George Sigerson – Advocating Irish Hemp in 1866

George Sigerson 1836 - 1925
George Sigerson (1836 – 1925)


If you enjoyed the recent historical themed post on Napoleon and Irish grown hemp then you might enjoy this one on George Sigerson and hemp. The research is still underway, so consider this an introduction until I receive the relevant pamphlet.

George Sigerson was born in Co. Tyrone in 1836 and was a doctor who specialised in neurology. He was also a scientist, a zoologist, a botanist, a politician, and a writer. Sigerson also studied alongside Sigmund Freud in Paris.

Supposedly self taught in Irish he went on to become one of the leading figures in the Irish Literary Revival movement. Arguably the movement helped reignite Ireland’s Gaelic heritage, and it aided the growth of Irish nationalism from the middle of the 19th century.

The name Sigerson maybe familiar to some, especially students with an interest in GAA. The Sigerson Cup, which is the Gaelic football competition featuring teams from higher education institutions, gets its name from him. He designed the trophy himself and also donated his salary from UCD in order to purchase it.

Sigerson also served as a Senator in the first Seanad Éireann after the formation of the Irish Free State in 1922, following the Anglo-Irish treaty.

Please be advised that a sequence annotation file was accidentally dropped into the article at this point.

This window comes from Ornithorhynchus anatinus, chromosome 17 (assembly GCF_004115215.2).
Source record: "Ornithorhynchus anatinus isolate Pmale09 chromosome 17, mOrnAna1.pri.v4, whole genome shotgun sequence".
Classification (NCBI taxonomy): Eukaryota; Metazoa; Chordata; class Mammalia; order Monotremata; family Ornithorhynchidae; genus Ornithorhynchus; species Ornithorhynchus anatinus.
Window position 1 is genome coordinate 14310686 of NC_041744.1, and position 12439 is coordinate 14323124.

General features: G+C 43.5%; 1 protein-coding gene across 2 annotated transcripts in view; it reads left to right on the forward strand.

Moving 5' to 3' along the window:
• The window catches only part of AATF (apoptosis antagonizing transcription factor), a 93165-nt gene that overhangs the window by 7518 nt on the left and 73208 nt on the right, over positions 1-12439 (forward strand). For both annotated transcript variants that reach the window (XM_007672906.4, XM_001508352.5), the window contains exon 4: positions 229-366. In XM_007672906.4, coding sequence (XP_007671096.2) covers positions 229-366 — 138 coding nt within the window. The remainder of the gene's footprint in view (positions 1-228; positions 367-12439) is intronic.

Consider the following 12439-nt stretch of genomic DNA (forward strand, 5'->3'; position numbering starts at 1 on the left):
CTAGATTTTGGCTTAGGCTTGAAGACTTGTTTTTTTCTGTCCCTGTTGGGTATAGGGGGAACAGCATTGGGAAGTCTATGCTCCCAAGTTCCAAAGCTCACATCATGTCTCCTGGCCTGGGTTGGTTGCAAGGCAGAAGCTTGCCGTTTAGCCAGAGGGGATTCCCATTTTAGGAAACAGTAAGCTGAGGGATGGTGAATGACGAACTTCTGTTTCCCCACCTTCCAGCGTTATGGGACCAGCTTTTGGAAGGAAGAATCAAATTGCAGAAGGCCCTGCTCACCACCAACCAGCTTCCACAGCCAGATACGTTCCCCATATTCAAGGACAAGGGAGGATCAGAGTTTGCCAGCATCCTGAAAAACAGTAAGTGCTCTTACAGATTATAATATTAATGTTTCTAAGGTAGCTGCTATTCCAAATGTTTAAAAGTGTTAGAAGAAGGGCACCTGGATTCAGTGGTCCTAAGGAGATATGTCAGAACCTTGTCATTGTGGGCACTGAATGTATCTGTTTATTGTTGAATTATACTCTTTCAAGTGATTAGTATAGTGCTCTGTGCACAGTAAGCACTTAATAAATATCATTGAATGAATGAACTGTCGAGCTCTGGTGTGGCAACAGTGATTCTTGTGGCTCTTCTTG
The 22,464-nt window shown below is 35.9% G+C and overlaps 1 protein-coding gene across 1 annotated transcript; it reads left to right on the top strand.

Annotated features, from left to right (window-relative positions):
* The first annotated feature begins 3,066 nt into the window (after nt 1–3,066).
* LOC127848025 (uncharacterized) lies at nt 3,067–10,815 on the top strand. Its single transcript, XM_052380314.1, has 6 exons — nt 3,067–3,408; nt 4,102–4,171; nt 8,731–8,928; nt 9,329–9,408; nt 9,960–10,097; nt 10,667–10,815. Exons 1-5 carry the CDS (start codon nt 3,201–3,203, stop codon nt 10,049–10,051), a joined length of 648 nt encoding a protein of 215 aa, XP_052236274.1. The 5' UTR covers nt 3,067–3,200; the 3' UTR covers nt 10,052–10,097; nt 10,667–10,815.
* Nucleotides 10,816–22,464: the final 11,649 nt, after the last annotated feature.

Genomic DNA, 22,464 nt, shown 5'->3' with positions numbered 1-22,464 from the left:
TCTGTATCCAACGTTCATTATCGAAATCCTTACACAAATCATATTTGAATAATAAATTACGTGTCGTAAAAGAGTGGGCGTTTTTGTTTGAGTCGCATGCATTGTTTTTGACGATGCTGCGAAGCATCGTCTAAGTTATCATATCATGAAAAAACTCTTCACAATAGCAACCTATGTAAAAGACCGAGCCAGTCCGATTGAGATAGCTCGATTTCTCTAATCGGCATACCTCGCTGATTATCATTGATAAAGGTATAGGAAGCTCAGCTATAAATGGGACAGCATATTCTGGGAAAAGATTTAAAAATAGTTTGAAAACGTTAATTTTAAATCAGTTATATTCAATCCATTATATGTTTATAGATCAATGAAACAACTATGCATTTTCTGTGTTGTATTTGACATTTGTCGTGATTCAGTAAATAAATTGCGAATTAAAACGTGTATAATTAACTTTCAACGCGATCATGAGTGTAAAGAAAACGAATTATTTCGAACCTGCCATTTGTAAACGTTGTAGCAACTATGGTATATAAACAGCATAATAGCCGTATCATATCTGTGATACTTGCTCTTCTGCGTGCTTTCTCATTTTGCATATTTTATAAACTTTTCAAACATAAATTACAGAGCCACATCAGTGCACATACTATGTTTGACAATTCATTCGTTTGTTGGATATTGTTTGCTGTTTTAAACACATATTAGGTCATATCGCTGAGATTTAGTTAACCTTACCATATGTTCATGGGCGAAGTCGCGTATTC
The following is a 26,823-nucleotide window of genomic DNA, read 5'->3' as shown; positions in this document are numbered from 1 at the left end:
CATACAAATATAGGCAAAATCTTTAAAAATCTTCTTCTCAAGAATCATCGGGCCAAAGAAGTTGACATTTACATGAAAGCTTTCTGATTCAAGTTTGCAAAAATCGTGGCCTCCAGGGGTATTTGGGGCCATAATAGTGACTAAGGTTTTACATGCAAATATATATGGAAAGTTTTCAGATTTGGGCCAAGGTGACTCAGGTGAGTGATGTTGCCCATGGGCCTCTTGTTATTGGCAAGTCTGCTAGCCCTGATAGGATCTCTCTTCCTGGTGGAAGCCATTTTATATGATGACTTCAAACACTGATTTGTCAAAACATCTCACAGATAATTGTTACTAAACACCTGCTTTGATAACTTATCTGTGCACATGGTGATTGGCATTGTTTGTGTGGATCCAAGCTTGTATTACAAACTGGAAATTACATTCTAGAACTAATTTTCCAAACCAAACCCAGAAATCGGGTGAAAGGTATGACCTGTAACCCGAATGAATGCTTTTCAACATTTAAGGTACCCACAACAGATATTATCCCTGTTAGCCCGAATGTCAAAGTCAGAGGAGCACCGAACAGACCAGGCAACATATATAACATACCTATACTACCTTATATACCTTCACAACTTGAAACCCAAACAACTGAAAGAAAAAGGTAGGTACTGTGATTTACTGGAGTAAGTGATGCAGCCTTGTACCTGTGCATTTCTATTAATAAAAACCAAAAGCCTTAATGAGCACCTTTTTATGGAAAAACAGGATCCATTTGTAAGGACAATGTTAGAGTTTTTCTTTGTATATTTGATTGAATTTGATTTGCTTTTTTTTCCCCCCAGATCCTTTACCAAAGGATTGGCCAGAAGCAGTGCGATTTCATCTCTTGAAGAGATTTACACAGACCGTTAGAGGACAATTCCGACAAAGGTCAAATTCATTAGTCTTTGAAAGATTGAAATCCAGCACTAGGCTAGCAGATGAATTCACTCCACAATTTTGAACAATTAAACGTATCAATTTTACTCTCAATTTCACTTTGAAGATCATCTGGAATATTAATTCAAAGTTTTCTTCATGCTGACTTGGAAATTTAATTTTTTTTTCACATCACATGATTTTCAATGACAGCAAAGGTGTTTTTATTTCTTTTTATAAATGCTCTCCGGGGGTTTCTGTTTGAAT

What will be of interest to readers of this blog is that George Sigerson also produced literature regarding the hemp plant in the Irish context. A rarity indeed.

In 1866, Sigerson released a 32 page pamphlet entitled Cannabiculture in Ireland; its profit and possibility. In the pamphlet he called for the mass production of the hemp plant in Ireland in order to shake up the economy.

It will be interesting to read and share the pamphlet, written over half a century before the foundation of the state, to see the available knowledge of the plant at the time.

One wonders if the founders and early leaders of the Irish state had grasped the potential of the hemp plant, how different events might have been.

The lack of raw resources needed for food, clothing, building and more, the economic stagnation and other issues which affected the new state arguably could have been lessened with a domestic hemp industry.

Ireland predominately imported hemp, when arguably it could have been planting and utilising its own, and exporting any excess.

I am in the process of acquiring a copy of Cannabiculture in Ireland; its profit and possibility, from the National Library of Ireland. In a followup post in a couple of weeks I will post some information and pictures from it.

The pamphlet should make for a fascinating read.

This copy of the pamphlet will then likely be put on display in the Hemp Museum in Dublin so others can enjoy this unique document.

Hopefully this introduction has given you an appetite to learn more. So bookmark the page, follow the blog, or give us a like a Facebook to be made aware of the followup article.


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